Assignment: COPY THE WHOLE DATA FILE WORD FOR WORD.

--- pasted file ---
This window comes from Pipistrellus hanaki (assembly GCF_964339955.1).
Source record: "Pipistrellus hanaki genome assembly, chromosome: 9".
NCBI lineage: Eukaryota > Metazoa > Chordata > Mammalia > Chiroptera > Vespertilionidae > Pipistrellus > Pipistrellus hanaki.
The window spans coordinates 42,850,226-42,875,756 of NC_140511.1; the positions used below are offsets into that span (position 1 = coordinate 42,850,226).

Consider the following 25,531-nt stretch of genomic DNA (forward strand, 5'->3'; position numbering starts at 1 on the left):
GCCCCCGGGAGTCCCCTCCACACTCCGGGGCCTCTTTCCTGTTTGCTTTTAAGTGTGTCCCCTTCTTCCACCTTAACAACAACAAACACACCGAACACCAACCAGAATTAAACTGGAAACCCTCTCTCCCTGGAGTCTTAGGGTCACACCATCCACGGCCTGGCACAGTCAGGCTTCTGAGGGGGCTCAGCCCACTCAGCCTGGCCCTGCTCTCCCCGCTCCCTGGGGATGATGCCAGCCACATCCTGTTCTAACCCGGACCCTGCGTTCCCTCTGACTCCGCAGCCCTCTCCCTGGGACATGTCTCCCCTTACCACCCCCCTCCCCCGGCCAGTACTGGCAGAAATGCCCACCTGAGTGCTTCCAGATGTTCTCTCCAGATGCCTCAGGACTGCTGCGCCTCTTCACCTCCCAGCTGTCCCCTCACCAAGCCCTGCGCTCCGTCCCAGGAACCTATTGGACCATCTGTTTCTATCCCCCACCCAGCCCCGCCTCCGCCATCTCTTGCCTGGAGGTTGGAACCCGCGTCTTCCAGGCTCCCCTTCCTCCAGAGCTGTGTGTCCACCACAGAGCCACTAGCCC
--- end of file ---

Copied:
This window comes from Pipistrellus hanaki (assembly GCF_964339955.1).
Source record: "Pipistrellus hanaki genome assembly, chromosome: 9".
NCBI lineage: Eukaryota > Metazoa > Chordata > Mammalia > Chiroptera > Vespertilionidae > Pipistrellus > Pipistrellus hanaki.
The window spans coordinates 42,850,226-42,875,756 of NC_140511.1; the positions used below are offsets into that span (position 1 = coordinate 42,850,226).

Consider the following 25,531-nt stretch of genomic DNA (forward strand, 5'->3'; position numbering starts at 1 on the left):
GCCCCCGGGAGTCCCCTCCACACTCCGGGGCCTCTTTCCTGTTTGCTTTTAAGTGTGTCCCCTTCTTCCACCTTAACAACAACAAACACACCGAACACCAACCAGAATTAAACTGGAAACCCTCTCTCCCTGGAGTCTTAGGGTCACACCATCCACGGCCTGGCACAGTCAGGCTTCTGAGGGGGCTCAGCCCACTCAGCCTGGCCCTGCTCTCCCCGCTCCCTGGGGATGATGCCAGCCACATCCTGTTCTAACCCGGACCCTGCGTTCCCTCTGACTCCGCAGCCCTCTCCCTGGGACATGTCTCCCCTTACCACCCCCCTCCCCCGGCCAGTACTGGCAGAAATGCCCACCTGAGTGCTTCCAGATGTTCTCTCCAGATGCCTCAGGACTGCTGCGCCTCTTCACCTCCCAGCTGTCCCCTCACCAAGCCCTGCGCTCCGTCCCAGGAACCTATTGGACCATCTGTTTCTATCCCCCACCCAGCCCCGCCTCCGCCATCTCTTGCCTGGAGGTTGGAACCCGCGTCTTCCAGGCTCCCCTTCCTCCAGAGCTGTGTGTCCACCACAGAGCCACTAGCCC